Friday, May 11, 2012

Freemason Open House

It was reported recently that the Port Lincoln Freemason lodge will be opening its doors to the public for the first time, claiming that this is an attempt to convince the public that it is not a society full of secrets.

The degree of contradictions in this statement is staggering, and while it is a somewhat bold attempt to polish the image of the often maligned group it fails to address major concerns about their organization.

The past master of the lodge explains that he only wants the public to know that:

"It's a group of men that believe in a supreme being and have a common interest in life, which is based on strict morals and a betterment of life."

He then continues, and admits that it is part of an widespread attempt to attract the next generation of Masons.
It is well known that there are many layers of belief in this ancient society and this is what casts the most disparaging light on their claims of openness. The fact that the full beliefs of the society are not revealed until a member reaches the 33 degree, means that their existing practice contains elements of deception even for their own members.

Part of the success of their behavioral modification methodology is that by placing a high price tag, at least in terms of time and effort, on reaching the deepest levels of the organization means that they create a state of mind in their initiates that will subconsciously work to justify the beliefs that are revealed to them step by step. Even if those beliefs are contrary to the ones originally held by those persons.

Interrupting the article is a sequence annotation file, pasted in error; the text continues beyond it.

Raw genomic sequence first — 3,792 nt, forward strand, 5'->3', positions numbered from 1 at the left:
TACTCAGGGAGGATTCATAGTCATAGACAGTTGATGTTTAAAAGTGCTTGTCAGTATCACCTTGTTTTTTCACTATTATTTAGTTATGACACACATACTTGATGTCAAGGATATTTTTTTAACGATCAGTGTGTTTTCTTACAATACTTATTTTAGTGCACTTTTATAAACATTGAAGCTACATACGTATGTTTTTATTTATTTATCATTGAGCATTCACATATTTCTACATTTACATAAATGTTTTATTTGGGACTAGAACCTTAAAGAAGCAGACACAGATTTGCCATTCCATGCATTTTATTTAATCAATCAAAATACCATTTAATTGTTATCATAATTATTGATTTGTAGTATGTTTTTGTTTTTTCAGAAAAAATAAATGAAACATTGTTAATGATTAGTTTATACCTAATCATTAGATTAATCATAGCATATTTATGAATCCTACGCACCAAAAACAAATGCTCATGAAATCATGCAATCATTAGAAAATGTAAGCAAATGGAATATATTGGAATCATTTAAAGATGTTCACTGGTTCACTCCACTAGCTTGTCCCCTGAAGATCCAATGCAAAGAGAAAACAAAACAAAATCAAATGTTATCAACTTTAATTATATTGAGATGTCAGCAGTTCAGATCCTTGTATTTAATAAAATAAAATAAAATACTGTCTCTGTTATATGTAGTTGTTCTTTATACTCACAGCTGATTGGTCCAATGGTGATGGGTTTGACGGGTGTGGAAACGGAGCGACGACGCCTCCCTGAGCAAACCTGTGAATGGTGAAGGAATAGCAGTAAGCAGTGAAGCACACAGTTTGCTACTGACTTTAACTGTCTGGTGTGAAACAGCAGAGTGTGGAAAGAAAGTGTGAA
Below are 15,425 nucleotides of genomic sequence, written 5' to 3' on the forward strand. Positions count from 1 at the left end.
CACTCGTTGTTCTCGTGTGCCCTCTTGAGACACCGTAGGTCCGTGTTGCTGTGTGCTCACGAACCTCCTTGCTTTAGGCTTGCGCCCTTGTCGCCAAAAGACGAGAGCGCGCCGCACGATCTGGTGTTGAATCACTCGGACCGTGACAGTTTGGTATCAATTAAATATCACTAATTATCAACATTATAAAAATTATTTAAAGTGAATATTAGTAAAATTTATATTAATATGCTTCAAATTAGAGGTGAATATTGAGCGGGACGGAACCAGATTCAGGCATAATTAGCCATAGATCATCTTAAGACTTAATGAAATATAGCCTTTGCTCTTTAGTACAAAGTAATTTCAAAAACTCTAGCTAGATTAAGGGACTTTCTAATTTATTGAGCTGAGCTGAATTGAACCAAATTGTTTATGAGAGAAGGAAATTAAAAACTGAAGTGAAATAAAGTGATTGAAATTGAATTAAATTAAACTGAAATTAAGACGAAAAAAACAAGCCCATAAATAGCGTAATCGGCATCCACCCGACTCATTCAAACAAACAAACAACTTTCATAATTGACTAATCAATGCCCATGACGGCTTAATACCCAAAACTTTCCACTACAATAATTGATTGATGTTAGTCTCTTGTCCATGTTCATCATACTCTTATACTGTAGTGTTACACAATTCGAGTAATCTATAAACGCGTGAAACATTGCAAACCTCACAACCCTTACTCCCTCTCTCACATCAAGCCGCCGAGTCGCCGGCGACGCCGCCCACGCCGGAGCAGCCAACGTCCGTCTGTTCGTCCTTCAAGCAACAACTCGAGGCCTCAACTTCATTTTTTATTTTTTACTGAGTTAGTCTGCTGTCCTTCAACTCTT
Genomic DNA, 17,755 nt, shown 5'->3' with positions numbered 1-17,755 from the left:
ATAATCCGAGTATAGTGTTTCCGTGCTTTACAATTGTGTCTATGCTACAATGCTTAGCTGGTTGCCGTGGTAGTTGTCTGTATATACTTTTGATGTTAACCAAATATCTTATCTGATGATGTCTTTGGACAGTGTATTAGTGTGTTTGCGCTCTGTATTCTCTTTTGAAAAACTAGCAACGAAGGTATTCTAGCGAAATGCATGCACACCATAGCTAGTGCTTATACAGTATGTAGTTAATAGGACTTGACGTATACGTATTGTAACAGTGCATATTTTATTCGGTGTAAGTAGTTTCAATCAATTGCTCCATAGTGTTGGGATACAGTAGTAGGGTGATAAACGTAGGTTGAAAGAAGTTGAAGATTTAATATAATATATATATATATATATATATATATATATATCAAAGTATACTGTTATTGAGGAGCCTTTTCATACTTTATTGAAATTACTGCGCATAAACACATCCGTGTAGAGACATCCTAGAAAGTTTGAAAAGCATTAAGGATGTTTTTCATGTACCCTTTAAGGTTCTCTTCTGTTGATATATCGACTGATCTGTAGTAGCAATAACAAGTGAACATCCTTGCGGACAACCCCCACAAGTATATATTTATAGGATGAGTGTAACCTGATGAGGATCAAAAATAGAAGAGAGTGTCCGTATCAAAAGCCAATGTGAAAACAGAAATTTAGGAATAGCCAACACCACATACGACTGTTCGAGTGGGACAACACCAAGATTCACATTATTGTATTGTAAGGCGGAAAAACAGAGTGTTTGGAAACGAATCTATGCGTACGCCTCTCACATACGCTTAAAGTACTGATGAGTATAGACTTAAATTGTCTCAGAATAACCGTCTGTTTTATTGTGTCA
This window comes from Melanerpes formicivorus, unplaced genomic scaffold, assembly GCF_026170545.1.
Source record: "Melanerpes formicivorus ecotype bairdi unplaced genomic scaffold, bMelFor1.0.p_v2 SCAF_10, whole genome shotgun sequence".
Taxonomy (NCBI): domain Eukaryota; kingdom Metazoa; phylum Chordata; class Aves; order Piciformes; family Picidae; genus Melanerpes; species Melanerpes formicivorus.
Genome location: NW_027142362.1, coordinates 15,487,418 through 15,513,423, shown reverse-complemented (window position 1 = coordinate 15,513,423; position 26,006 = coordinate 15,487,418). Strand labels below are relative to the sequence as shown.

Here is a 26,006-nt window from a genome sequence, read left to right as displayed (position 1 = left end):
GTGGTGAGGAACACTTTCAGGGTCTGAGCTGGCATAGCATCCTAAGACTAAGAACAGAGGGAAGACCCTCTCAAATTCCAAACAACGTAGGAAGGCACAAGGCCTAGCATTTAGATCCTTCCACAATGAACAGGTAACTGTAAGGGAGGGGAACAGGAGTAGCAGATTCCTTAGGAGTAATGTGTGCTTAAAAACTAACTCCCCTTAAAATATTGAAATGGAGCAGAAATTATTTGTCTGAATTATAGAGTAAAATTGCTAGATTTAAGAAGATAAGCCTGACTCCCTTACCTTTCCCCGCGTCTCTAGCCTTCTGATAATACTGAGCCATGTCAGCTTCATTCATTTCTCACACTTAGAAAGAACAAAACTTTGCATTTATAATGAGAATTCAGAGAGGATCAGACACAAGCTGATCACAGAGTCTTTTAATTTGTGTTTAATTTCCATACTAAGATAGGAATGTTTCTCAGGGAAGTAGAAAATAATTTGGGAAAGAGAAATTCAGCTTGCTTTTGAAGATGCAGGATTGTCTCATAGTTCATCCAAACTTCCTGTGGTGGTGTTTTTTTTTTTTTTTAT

In previous posts about cognitive dissonance we have discussed the subtle nature of these theories as they apply to overt behavioral modification. A simple way to state it in this case is that when you make something exclusive and difficult to attain, those that do manage to achieve it are psychologically primed to more fully accept, and value the ideas that they are shown. This is a typical cult methodology.


As a closing point it is worth mentioning that while the term morality is often used as a synonym for good, it is more accurately defined as the differentiation of intentions, decisions, and actions between those that are good (or right) and those that are bad (or wrong) - according to a particular philosophy, religion, culture, or group. This does not mean, nor is it claimed by the Freemasons, that there is one definite and consistent moral code shared by everyone. A society such as theirs, that keeps their moral code locked under multiple layers of secrecy begs the question as to what they are hiding.

Those answers will not be found by simply gazing on rooms that were previously closed. That gives no insight into the hearts and minds of these men. 




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